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Drax wins court appeal over coal-to-biomass conversion investment contract



Drax Group has won a High Court battle to overturn the government’s ruling that one of its coal-to-biomass conversion projects was ineligible for a new subsidy scheme.

In a surprise decision in April, the Department of Energy and Climate Change (DECC) announced that only one of Drax’s two planned unit conversions would receive one of the government’s new investment contracts. 

The new contracts for difference (CfD) will be launched later this year to incentivise generators to switch from coal to more sustainable energy sources.

CfDs will offer a guarantee of an agreed price for electricity. If the market price for electricity falls lower than the agreed “strike price”, then generators are subsidised. If it rises above it, generators pay back the difference. 

Eight major renewable energy projects were offered CfDs ahead of schedule earlier this year, in order to secure necessary investment. Drax’s third conversion project was among them, yet the firm’s second project was excluded, prompting immediate legal action.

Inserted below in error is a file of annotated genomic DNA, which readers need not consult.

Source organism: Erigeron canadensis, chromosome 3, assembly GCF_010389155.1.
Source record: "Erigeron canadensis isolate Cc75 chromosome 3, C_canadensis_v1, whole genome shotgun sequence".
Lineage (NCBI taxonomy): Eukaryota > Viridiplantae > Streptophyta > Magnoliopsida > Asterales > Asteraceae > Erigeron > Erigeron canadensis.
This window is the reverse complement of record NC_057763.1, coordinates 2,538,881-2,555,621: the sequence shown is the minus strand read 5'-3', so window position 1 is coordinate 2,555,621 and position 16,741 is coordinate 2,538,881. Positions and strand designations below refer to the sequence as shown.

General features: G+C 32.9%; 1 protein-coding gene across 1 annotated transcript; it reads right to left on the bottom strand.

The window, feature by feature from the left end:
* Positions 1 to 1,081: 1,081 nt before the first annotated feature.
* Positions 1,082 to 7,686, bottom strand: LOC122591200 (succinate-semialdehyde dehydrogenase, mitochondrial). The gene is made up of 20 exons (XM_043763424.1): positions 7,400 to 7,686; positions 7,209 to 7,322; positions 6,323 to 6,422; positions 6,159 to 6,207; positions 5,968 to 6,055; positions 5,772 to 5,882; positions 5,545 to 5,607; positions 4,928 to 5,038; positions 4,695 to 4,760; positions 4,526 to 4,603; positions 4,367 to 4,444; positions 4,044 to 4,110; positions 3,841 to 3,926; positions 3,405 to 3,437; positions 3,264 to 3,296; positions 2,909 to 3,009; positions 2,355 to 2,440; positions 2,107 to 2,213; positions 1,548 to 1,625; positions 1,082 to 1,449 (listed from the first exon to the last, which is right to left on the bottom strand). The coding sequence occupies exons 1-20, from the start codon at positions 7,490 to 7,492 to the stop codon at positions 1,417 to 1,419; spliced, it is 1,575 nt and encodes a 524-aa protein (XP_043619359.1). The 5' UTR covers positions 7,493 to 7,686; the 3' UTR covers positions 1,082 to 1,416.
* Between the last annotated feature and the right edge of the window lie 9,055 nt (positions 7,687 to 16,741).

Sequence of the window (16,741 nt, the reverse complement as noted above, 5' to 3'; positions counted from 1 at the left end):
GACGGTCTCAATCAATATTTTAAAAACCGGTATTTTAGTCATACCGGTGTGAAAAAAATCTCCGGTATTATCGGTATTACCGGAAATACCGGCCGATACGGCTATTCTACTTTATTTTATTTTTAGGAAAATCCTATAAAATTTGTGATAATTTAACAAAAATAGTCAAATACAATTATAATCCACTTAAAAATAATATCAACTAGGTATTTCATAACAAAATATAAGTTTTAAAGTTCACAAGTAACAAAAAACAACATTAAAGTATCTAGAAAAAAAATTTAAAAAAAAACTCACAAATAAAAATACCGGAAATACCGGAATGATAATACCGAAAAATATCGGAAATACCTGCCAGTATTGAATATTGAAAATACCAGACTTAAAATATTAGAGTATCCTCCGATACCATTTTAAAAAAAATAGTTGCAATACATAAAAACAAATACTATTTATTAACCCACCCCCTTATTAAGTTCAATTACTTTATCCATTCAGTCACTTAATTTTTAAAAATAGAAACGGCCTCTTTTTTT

In a £700 million plan, Drax hopes to convert its Yorkshire power station from the UK’s biggest carbon emitter into a leading green energy generator, burning wood pellets instead of coal.

They claimed that the government’s rejection compromised the success of the entire scheme. On Monday, Mrs Justice Andrews upheld that appeal, ruling that both conversions are deserving of CfDs.

DECC does have the right to appeal against the verdict, and is said to be considering its options. 

However, shares in Drax surged on Monday after the victory was announced. Shares had fallen by 13% after the government’s initial ruling in April.   

Further reading:

Coal-to-biomass station opens in North Yorkshire

EU set to fund UK carbon capture and storage project

NAO questions government’s £16.6bn renewable energy contracts

Carbon capture and storage must be fast-tracked to UK power plants, MPs urge

Eight renewables projects given go-ahead in ‘green energy investment boom’


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